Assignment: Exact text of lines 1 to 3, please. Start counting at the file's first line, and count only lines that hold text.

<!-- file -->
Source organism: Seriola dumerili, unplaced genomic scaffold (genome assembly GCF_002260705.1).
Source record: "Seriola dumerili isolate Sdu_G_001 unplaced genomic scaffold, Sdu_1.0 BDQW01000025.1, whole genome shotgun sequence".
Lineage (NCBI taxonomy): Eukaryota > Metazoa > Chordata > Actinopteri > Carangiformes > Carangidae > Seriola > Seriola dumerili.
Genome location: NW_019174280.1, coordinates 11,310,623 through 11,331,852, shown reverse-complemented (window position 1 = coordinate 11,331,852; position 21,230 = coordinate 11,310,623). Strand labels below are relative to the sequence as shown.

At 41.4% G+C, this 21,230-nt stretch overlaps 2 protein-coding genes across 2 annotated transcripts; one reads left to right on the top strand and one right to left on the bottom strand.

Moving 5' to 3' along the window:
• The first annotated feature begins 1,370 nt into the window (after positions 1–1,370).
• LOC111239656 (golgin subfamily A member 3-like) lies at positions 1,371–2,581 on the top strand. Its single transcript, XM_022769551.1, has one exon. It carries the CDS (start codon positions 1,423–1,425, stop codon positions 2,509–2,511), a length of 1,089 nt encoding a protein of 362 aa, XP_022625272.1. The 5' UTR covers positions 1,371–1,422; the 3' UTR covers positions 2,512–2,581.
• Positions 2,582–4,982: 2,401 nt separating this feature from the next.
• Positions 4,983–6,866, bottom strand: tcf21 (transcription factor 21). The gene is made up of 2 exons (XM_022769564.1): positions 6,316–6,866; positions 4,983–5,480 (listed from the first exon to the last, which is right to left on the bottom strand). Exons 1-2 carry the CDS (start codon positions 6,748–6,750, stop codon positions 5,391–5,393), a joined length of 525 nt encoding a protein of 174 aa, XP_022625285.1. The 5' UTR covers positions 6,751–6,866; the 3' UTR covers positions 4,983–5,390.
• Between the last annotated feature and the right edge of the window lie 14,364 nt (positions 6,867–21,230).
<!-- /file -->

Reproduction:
Source organism: Seriola dumerili, unplaced genomic scaffold (genome assembly GCF_002260705.1).
Source record: "Seriola dumerili isolate Sdu_G_001 unplaced genomic scaffold, Sdu_1.0 BDQW01000025.1, whole genome shotgun sequence".
Lineage (NCBI taxonomy): Eukaryota > Metazoa > Chordata > Actinopteri > Carangiformes > Carangidae > Seriola > Seriola dumerili.